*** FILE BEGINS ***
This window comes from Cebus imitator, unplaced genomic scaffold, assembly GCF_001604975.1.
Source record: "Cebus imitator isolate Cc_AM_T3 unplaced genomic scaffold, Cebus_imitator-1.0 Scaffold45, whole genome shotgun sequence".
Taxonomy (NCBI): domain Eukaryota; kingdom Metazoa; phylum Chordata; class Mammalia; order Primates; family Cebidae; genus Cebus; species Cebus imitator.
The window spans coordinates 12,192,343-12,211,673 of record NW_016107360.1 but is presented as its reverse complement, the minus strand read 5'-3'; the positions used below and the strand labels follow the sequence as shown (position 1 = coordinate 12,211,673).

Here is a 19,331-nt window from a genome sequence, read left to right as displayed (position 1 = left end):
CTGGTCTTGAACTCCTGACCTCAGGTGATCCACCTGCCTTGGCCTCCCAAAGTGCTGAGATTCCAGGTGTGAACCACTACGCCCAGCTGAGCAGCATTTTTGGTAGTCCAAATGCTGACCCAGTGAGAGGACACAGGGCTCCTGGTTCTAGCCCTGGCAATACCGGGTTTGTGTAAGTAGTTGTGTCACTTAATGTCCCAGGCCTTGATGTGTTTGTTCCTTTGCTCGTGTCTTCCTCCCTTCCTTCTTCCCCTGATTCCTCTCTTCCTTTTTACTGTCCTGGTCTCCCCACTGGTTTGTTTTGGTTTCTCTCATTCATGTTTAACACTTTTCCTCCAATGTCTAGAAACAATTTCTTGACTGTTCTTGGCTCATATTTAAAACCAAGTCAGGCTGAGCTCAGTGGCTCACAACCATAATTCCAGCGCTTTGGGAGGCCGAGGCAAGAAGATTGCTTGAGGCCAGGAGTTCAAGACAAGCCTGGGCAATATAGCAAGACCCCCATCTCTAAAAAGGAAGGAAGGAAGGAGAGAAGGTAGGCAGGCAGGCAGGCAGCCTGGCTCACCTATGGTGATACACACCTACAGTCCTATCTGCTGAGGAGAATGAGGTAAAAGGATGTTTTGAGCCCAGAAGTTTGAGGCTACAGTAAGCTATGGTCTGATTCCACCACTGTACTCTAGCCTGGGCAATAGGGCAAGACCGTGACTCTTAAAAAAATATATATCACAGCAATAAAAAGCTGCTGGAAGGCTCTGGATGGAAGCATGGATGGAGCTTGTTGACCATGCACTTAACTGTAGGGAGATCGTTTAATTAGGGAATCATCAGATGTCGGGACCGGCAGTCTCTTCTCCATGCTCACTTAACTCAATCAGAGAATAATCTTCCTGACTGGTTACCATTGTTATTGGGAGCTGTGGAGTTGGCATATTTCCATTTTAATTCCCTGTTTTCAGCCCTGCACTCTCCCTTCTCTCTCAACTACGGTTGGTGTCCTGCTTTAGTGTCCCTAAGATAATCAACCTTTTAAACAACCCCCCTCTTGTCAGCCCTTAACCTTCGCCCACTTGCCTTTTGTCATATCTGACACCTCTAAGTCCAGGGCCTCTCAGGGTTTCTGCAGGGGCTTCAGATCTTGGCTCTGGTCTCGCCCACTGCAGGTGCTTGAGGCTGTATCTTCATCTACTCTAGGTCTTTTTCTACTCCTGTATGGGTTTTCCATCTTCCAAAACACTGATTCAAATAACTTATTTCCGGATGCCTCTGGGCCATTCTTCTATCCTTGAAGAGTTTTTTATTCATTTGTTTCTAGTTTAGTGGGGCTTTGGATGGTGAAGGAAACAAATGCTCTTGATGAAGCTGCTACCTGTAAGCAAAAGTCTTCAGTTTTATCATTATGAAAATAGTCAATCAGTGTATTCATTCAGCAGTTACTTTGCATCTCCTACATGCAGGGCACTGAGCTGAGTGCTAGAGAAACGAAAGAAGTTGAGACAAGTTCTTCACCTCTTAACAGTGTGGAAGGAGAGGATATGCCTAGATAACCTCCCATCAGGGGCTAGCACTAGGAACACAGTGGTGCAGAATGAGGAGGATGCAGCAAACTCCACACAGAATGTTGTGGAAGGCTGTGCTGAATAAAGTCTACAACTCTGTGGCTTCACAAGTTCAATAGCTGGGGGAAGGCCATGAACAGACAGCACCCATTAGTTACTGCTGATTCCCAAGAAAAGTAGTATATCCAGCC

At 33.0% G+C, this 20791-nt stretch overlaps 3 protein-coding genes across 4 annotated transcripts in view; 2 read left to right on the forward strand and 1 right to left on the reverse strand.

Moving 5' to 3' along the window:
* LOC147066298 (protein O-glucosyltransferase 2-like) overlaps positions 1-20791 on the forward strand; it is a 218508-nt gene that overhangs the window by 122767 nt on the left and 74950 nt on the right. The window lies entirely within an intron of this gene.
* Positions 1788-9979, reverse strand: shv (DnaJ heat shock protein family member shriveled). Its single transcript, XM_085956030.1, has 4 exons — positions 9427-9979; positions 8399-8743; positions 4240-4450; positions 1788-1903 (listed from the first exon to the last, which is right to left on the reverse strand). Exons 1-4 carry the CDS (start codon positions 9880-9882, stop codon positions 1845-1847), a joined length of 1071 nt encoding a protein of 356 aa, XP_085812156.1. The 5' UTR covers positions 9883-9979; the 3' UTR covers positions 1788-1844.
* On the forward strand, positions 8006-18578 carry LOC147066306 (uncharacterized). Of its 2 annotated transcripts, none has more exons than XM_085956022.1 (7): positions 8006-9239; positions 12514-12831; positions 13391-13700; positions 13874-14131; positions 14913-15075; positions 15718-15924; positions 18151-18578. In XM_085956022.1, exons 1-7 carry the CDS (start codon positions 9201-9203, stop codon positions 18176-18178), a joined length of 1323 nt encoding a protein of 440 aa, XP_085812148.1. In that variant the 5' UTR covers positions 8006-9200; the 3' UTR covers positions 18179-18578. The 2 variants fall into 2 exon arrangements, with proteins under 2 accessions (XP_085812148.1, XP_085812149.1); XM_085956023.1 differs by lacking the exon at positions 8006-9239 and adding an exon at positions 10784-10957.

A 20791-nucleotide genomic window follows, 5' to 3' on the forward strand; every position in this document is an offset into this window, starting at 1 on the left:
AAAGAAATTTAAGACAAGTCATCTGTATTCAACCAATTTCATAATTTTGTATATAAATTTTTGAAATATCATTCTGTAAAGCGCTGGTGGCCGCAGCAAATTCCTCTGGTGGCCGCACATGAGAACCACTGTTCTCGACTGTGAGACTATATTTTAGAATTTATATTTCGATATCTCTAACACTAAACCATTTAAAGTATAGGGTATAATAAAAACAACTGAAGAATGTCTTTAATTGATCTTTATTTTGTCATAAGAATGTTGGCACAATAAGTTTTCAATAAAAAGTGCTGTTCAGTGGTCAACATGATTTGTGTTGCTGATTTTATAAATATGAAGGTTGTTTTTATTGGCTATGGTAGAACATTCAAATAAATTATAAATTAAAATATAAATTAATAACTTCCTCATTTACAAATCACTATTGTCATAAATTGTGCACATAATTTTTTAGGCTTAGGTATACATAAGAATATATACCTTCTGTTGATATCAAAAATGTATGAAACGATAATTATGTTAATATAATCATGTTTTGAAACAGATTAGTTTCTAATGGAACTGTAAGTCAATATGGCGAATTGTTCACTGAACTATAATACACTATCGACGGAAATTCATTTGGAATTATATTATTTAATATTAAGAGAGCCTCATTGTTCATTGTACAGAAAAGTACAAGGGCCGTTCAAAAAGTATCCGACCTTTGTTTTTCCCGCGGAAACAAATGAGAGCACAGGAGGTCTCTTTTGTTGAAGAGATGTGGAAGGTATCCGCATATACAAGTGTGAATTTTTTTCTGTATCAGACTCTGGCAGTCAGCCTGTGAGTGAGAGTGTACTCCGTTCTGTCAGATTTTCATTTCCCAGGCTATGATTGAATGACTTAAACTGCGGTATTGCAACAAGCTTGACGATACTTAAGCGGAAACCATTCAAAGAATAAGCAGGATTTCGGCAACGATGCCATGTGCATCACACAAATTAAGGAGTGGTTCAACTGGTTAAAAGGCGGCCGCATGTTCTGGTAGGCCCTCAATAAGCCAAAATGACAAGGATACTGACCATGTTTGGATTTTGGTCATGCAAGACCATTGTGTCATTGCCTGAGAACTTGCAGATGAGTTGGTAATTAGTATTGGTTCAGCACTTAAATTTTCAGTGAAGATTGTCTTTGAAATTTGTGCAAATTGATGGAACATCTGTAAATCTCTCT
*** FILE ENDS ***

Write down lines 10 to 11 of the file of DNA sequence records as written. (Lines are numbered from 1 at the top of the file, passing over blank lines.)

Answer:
* Positions 1788-9979, reverse strand: shv (DnaJ heat shock protein family member shriveled). Its single transcript, XM_085956030.1, has 4 exons — positions 9427-9979; positions 8399-8743; positions 4240-4450; positions 1788-1903 (listed from the first exon to the last, which is right to left on the reverse strand). Exons 1-4 carry the CDS (start codon positions 9880-9882, stop codon positions 1845-1847), a joined length of 1071 nt encoding a protein of 356 aa, XP_085812156.1. The 5' UTR covers positions 9883-9979; the 3' UTR covers positions 1788-1844.
* On the forward strand, positions 8006-18578 carry LOC147066306 (uncharacterized). Of its 2 annotated transcripts, none has more exons than XM_085956022.1 (7): positions 8006-9239; positions 12514-12831; positions 13391-13700; positions 13874-14131; positions 14913-15075; positions 15718-15924; positions 18151-18578. In XM_085956022.1, exons 1-7 carry the CDS (start codon positions 9201-9203, stop codon positions 18176-18178), a joined length of 1323 nt encoding a protein of 440 aa, XP_085812148.1. In that variant the 5' UTR covers positions 8006-9200; the 3' UTR covers positions 18179-18578. The 2 variants fall into 2 exon arrangements, with proteins under 2 accessions (XP_085812148.1, XP_085812149.1); XM_085956023.1 differs by lacking the exon at positions 8006-9239 and adding an exon at positions 10784-10957.